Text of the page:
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macrophage cationic peptide-1
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[transducer of erbB2] called also Tob1 ([transducer of erbB2 1] approved gene symbol). This 45 kDa protein has been identified by virtue of its ability to interact with the neu oncogene protein (Matsuda et al, 1996). Tob does not contain either SH2 or SH3 domains (see: scr homology domains) but is homologous to the antiproliferative gene product BTG1 at its amino-terminal half. Tob is a member of the BTG family of antiproliferative proteins. Related proteins are AmphiTob and Tob2.
Exogenously expressed Tob is able to suppress growth of NIH 3T3 cells. Tob has been shown also to negatively regulate the proliferation of osteoblasts and T-cells. Gebauer et al (2005) have reported the repression of Tob expression in osteoarthritic cartilage chondrocytes.
Tob activities involve and depend on shuttling between cytoplasmic and nucleocytoplasmic locations (Maekawa et al, 2004; Kawamura-Tsuzuku et al, 2004).
Phosphorylation of Tob by mitogen-activated protein kinases negatively regulates its anti-proliferative functions (Maekawa et al, 2002). Iwanaga et al (2003) have observed a decreased expression of Tob in a very high percentage of lung cancer tissues, but not in normal alveolar epithelial cells. Decreases in Tob expression or the accumulation of phosphorylated Tob are observed in early clinical stages (premalignant dysplasia), suggesting a participation of Tob in the early stage of lung carcinogenesis. Ito et al (2005) have reported that phosphorylation and inactivation of Tob contributes to the progression of papillary carcinoma of the thyroid.
Tzachanis et al (2001) have reported that Tob is highly expressed in anergic T-cell clones, in unstimulated peripheral blood T-lymphocytes, and downregulated during cell activation. Forced expression of Tob inhibits T-cell proliferation and transcription of cytokines and cyclins. Overexpression of Tob suppresses transcription of IL2 through its interaction with SMAD proteins. Okochi et al (2005) have reported that Tob is involved also in the translational suppression of IL2 mRNA in anergic T-cells through interactions with poly(A)-binding proteins. Suppression of Tob, on the other hand, augments responses mediated by CD3 and abrogates the requirement of costimulation for maximal proliferation and cytokine secretion. Thus, T-cell quiescence is an actively maintained phenotype that must be suppressed for T-cell activation to occur.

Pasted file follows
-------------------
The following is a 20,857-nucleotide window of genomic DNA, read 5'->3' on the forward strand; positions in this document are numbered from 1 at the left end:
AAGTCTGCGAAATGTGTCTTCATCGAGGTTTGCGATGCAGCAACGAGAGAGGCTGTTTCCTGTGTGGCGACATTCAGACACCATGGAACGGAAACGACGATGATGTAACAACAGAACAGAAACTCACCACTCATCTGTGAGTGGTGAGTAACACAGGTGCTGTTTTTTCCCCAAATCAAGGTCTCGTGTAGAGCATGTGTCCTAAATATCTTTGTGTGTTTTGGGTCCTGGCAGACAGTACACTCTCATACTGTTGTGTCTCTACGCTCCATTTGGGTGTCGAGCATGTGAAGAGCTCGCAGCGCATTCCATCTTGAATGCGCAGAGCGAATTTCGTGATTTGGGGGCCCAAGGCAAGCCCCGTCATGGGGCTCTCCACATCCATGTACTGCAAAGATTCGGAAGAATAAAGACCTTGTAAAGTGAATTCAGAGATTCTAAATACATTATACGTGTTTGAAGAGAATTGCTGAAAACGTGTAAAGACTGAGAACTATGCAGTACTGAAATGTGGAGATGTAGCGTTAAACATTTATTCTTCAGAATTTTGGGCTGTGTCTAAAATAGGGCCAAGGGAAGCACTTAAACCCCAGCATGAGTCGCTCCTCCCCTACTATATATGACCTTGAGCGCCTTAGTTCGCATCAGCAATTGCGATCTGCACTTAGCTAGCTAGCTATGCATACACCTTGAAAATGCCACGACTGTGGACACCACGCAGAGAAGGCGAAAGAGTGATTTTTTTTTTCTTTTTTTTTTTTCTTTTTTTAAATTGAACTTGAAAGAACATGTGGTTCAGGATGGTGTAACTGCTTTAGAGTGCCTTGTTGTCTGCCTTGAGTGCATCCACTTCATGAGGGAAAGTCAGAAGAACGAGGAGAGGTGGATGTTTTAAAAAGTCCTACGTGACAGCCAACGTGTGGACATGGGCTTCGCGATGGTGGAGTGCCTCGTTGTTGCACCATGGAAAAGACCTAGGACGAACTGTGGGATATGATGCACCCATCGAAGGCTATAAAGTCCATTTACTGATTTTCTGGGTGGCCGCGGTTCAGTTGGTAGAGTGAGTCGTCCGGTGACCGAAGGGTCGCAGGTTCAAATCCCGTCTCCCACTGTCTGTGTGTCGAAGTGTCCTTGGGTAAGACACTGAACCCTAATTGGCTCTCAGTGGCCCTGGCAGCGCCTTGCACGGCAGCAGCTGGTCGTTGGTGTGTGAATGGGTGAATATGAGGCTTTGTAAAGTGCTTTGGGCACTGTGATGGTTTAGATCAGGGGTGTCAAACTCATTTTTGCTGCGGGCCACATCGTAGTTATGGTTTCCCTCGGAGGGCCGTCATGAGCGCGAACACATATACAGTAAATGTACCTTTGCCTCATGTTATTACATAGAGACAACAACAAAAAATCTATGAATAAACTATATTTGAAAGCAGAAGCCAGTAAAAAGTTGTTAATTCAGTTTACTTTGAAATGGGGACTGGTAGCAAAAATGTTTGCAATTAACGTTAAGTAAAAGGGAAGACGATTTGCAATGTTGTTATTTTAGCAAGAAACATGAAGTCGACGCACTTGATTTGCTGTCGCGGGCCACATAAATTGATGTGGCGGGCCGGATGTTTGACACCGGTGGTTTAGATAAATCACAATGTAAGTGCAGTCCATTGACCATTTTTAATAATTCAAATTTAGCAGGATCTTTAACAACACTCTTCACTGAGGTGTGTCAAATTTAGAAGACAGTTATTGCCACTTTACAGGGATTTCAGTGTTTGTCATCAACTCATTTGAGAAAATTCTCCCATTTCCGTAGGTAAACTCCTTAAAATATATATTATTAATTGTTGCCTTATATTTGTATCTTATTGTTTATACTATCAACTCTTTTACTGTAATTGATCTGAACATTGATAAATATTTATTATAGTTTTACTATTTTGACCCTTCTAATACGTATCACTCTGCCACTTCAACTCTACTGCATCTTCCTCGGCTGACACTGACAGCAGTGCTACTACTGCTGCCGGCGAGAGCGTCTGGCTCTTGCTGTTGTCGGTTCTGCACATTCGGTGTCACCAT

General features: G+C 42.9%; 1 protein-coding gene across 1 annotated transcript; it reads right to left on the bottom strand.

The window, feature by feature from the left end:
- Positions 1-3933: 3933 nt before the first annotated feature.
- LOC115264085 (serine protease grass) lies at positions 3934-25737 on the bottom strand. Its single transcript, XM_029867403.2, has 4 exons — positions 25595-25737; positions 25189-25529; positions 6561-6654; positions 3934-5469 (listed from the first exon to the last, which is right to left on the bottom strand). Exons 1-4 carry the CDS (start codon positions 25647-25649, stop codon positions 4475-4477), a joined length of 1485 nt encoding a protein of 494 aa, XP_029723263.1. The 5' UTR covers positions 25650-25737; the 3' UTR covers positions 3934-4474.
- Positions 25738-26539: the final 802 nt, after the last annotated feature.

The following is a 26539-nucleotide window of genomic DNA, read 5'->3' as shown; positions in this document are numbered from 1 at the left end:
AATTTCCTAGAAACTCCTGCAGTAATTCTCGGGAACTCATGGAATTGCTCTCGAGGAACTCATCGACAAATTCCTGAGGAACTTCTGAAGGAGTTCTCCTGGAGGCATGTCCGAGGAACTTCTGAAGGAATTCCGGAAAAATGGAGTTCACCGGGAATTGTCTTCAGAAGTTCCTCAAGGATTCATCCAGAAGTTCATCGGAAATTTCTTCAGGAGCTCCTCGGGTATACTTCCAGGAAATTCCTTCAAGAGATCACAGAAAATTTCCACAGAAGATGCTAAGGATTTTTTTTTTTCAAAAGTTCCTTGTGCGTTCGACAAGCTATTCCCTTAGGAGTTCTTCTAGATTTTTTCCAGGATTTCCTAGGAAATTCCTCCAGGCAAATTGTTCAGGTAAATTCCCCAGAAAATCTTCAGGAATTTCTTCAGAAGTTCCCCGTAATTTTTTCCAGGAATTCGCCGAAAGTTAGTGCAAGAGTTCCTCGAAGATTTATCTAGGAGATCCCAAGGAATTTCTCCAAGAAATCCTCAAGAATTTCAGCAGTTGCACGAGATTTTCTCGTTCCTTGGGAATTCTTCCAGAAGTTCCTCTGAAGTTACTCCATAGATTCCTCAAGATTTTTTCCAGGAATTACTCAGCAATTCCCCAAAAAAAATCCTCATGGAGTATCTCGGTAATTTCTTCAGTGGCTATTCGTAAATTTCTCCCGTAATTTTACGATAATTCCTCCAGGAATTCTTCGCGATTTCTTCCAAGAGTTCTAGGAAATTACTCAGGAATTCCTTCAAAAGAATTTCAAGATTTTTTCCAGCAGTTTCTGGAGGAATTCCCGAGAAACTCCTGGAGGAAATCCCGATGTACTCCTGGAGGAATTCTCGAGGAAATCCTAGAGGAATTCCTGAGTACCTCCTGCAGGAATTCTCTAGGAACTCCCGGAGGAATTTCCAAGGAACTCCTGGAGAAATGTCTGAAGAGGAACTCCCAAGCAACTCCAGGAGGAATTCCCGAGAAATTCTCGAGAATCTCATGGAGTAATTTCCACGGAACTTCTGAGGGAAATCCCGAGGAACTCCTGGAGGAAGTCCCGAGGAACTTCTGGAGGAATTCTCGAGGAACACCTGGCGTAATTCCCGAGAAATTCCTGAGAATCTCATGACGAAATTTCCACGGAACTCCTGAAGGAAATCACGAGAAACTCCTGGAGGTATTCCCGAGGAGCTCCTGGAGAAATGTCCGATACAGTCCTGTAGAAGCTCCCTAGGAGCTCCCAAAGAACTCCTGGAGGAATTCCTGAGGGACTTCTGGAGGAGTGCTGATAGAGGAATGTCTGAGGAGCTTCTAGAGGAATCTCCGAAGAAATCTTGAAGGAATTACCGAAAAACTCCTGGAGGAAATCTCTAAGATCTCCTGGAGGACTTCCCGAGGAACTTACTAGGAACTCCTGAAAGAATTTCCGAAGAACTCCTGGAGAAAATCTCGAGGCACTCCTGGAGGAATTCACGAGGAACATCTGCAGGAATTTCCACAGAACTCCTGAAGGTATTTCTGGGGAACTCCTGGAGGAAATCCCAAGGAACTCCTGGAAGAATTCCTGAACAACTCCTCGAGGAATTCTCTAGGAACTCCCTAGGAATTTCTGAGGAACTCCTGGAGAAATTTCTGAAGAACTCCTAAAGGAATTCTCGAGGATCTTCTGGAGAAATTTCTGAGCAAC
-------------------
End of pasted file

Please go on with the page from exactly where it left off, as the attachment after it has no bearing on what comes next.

Yoshida et al (2000) have shown that knock-out mice lacking expression of Tob have a greater bone mass resulting from increased numbers of osteoblasts. Orthotopic bone formation in response to BMP2 is elevated in these mice. Overproduction of Tob represses BMP2 induced transcriptional activation mediated by SMAD proteins. Tob is a negative regulator of BMP and SMAD signaling in osteoblasts and thus negatively regulates osteoblast proliferation and differentiation. Yoshida et al (2003) have reported that Tob represses endogenous BMP signaling by enhancing the interaction between the inhibitory SMAD6 protein and activated BMP type 1 receptors. Yoshida et al (2003) have reported that knock-out mice lacking Tob are predisposed to cancer and that levels of tob mRNA are often decreased in human cancers, implicating tob in cancer development. Usui et al (2004) have reported that Tob deficiency prevents ovariectomy-induced bone loss through the superenhancement of the activities of osteoblasts
Jin et al (2005) have identified Tob as a brain-expressed protein involved in hippocampus-dependent memory consolidation. In the central nervous system Tob is engaged in acquisition of motor skill (Wang et al, 2006).
Copyright © 2012 by H IBELGAUFTS. All rights reserved.
ENTRY LAST MODIFIED: June 2006
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